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Stats I Review Sheet
Design of Experiments (DOE)
1. Population (parameters: , , ρ) - all of a group (also a census)
2. Sample (statistic: x-bar, s, p-hat) – a subset of a group
3. Sampling Techniques
1. Simple random sample – SRS (a subjects equal likely to be chosen)
2. Stratified sample (similar to blocking – SRS within subgroups)
3. Cluster sample (SRS to groups – census within subgroup)
4. Systematic (every x person – from an algorithm)
5. Convenience sample (BIAS – call ins, voluntary response)
4. Sampling Errors (introducing bias)
1. Interviewer error (intimidation, misrepresentation), Data entry errors (typos),
Question wording (inflammatory wording), Non-response (small percentage
returning survey), Under-representation (incomplete frame)
5. Observational Study -- data is collected, but no controls by researcher
6. Experiments – treatments are varied to isolate effects on variable of interest
1. Completely randomized design
2. Matched-pairs design (before and after; same test subject with both)
3. Randomized block design (Blocking removes variability)
1. Blocking must be homogenous within the group
2. Examples: Male v Female, Age groups, by dog breed
4. Response variable, experimental factors (treatments)
5. Only way to establish causation
6. Confounding and Extraneous (or lurking) variable
7. Three main areas of experimental design (goals to minimize variability)
1. Randomization (random assignment: balancing out unknown variables)
2. Replication (within experiment: the number receiving each treatment – makes
distinguishing effects of the treatment easy to see)
3. Control (Appling treatments to subjects; often uses control group – no treatment)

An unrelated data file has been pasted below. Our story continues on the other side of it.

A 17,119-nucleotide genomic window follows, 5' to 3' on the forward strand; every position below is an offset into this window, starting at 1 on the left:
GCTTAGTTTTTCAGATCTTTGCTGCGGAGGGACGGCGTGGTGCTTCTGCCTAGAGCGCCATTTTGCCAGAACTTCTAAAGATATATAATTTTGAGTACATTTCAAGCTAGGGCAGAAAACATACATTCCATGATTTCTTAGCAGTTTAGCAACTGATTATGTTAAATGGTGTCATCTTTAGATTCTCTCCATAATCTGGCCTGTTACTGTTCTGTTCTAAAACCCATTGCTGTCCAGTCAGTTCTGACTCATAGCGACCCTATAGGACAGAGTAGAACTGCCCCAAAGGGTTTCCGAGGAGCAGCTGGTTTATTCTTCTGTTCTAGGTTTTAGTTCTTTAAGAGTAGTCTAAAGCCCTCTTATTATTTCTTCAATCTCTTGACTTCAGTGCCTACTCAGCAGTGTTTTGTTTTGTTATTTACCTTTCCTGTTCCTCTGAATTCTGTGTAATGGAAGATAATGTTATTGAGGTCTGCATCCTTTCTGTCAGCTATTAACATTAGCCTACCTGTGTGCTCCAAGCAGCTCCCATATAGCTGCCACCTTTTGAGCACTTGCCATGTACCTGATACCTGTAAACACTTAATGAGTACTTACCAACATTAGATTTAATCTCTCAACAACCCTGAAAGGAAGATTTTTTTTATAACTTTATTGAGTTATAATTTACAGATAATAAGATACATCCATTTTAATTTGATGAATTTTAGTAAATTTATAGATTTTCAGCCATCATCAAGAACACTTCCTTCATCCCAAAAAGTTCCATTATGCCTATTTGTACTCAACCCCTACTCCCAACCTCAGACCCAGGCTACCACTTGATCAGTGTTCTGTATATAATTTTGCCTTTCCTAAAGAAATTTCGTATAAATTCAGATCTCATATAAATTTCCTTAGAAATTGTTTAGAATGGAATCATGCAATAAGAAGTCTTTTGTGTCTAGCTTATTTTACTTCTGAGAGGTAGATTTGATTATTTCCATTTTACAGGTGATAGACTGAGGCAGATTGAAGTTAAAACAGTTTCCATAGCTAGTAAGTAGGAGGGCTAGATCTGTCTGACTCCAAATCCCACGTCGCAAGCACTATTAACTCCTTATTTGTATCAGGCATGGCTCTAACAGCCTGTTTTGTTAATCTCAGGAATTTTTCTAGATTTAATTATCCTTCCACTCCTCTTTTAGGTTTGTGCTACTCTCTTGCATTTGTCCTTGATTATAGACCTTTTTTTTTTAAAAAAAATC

8. Blindness in an experiment
1. Single – the person receiving the treatment does not know which treatment
2. Double – neither the person receiving or the person giving the treatment knows
which treatment is used
3. Placebo Effect (patient favorable response to any treatment)
9. Simulation
1. Describe it in such a simple way that a middle school student can repeat the
simulation
1. Scheme: how to use the random numbers (remember 00)
2. Stopping Rule: how long to we do the simulation; what stops us
3. Duplicate Numbers: how do we handle duplicate numbers
2. Run simulation and make sure the middle schooler can follow how you used the
random number listing
Stats I Review Sheet
Data Analysis
1. Quantitative – numerical data where addition and subtraction has meaning
2. Qualitative – categorical data or numerical data where add/sub has no meaning
3. Discrete – variable that takes on integer or finite values
4. Continuous – variable that can take on any value within a specified range
5. Data graphs – Distributions (CUSS or SOCS)
1. Shape (uniform, bell, skewed – right or left)
2. Center (mean, median, mode)
3. Spread (range, variance, standard deviation, IQR)
4. Outliers or Unusual characteristics (bi modal)
6. Graphs
1. Histograms (bars connect)
2. Bar graph (gaps between bars)
3. Dot plots (can see Distribution shape)
4. Stem and Leaf plot (can see Distribution Shape)
5. Relative frequency (percentage; can be cumulative as well)
6. Cumulative plots (always increases!)
7. Measures of central tendency (center; mean not resistant to outliers)
1. Mean – uniform or bell shaped data (sample: x-bar population, μ)
2. Median – skewed data
3. Mode – categorical data
8. Measures of Dispersion (first three are not resistant to outliers)
1. Range
2. Variance (sample, s
population, σ)
3. Standard Deviation (square root of variance)
4. IQR
9. Boxplots (can also see distribution shape from)
1. IQR (Interquartile range) = Q3 – Q1
2. Upper Fence = Q3 + 1.5 IQR
3. Lower Fence = Q1 – 1.5 IQR
4. Outliers beyond upper or lower fence
10. Z-score = (x – μ) / σ (number of standard deviations away from the mean)
Normal Curve
1. Symmetric mound shape distribution – written as: Height ~ N(,)
2. Mean = Median = Mode
3. Standard Normal (Z in table A) has mean of 0 and standard deviation of 1